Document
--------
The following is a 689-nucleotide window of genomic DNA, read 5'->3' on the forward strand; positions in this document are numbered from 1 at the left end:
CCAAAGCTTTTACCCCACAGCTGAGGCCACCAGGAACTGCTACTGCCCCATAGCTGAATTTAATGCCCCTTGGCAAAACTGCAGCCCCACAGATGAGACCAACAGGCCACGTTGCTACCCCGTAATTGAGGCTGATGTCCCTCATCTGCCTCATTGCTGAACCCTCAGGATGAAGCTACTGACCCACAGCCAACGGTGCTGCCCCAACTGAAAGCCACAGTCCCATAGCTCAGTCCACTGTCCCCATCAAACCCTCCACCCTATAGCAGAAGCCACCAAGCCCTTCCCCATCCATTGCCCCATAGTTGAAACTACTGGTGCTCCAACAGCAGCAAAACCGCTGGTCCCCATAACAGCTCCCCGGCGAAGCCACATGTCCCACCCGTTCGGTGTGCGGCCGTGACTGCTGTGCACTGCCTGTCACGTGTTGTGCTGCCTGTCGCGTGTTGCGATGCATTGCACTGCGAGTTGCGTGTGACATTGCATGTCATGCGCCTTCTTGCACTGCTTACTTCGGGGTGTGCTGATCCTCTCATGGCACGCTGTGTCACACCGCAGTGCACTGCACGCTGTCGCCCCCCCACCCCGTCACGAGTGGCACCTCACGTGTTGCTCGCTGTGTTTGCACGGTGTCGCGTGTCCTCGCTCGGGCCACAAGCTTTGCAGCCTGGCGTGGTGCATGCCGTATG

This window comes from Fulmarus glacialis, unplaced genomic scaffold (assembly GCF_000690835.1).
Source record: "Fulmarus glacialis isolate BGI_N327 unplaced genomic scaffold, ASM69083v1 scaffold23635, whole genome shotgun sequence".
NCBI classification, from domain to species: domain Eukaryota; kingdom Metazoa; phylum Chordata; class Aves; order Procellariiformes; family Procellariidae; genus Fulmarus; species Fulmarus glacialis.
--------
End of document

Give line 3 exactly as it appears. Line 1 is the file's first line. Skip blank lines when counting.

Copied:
This window comes from Fulmarus glacialis, unplaced genomic scaffold (assembly GCF_000690835.1).